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Apache > HTTP Server > Documentation > Version 2.4 > Modules

Apache Module mod_dir

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Description:Provides for "trailing slash" redirects and serving directory index files
Status:Base
Module Identifier:dir_module
Source File:mod_dir.c

Summary

The index of a directory can come from one of two sources:

The two functions are separated so that you can completely remove (or replace) automatic index generation should you want to.

A "trailing slash" redirect is issued when the server receives a request for a URL http://servername/foo/dirname where dirname is a directory. Directories require a trailing slash, so mod_dir issues a redirect to http://servername/foo/dirname/.

Directives

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DirectoryCheckHandler Directive

Description:Toggle how this module responds when another handler is configured
Syntax:DirectoryCheckHandler On|Off
Default:DirectoryCheckHandler Off
Context:server config, virtual host, directory, .htaccess
Override:Indexes
Status:Base
Module:mod_dir
Compatibility:Available in 2.4.8 and later. Releases prior to 2.4 implicitly act as if "DirectoryCheckHandler ON" was specified.

The DirectoryCheckHandler directive determines whether mod_dir should check for directory indexes or add trailing slashes when some other handler has been configured for the current URL. Handlers can be set by directives such as SetHandler or by other modules, such as mod_rewrite during per-directory substitutions.

In releases prior to 2.4, this module did not take any action if any other handler was configured for a URL. This allows directory indexes to be served even when a SetHandler directive is specified for an entire directory, but it can also result in some conflicts with modules such as mod_rewrite.

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DirectoryIndex Directive

Description:List of resources to look for when the client requests a directory
Syntax:DirectoryIndex disabled | local-url [local-url] ...
Default:DirectoryIndex index.html
Context:server config, virtual host, directory, .htaccess
Override:Indexes
Status:Base
Module:mod_dir

The DirectoryIndex directive sets the list of resources to look for, when the client requests an index of the directory by specifying a / at the end of the directory name. Local-url is the (%-encoded) URL of a document on the server relative to the requested directory; it is usually the name of a file in the directory. Several URLs may be given, in which case the server will return the first one that it finds. If none of the resources exist and the Indexes option is set, the server will generate its own listing of the directory.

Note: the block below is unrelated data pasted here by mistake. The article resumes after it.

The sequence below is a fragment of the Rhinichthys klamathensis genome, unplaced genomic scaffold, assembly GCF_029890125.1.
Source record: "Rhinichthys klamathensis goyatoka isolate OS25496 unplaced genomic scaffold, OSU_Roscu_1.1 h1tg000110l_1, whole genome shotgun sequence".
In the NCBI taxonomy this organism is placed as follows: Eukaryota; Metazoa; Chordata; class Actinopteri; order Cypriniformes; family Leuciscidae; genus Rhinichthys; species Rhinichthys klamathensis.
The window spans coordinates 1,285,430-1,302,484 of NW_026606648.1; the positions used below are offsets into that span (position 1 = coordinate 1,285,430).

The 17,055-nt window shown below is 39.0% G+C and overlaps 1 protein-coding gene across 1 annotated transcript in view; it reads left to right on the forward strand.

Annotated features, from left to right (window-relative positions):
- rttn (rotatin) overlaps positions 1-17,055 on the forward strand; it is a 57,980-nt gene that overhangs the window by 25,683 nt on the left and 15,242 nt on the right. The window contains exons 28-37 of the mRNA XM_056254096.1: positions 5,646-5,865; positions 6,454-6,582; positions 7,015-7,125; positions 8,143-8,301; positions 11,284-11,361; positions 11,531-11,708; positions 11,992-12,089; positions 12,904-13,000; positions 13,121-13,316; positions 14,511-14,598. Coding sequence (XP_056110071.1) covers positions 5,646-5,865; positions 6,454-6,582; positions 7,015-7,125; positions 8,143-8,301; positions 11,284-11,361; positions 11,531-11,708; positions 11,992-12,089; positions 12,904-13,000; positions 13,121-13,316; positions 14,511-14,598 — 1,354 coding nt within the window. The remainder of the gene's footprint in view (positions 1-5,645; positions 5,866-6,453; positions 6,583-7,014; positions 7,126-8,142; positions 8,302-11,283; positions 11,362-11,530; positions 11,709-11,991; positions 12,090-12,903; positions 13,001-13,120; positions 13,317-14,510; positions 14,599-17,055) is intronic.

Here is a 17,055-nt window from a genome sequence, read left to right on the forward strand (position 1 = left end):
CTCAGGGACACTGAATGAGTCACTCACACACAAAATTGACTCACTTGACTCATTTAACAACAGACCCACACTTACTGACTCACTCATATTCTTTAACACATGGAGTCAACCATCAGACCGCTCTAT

Example

DirectoryIndex index.html

then a request for http://example.com/docs/ would return http://example.com/docs/index.html if it exists, or would list the directory if it did not.

Note that the documents do not need to be relative to the directory;

DirectoryIndex index.html index.txt  /cgi-bin/index.pl

would cause the CGI script /cgi-bin/index.pl to be executed if neither index.html or index.txt existed in a directory.

A single argument of "disabled" prevents mod_dir from searching for an index. An argument of "disabled" will be interpreted literally if it has any arguments before or after it, even if they are "disabled" as well.

Note: Multiple DirectoryIndex directives within the same context will add to the list of resources to look for rather than replace:

# Example A: Set index.html as an index page, then add index.php to that list as well.
<Directory /foo>
    DirectoryIndex index.html
    DirectoryIndex index.php
</Directory>

# Example B: This is identical to example A, except it's done with a single directive.
<Directory /foo>
    DirectoryIndex index.html index.php
</Directory>

# Example C: To replace the list, you must explicitly reset it first:
# In this example, only index.php will remain as an index resource.
<Directory /foo>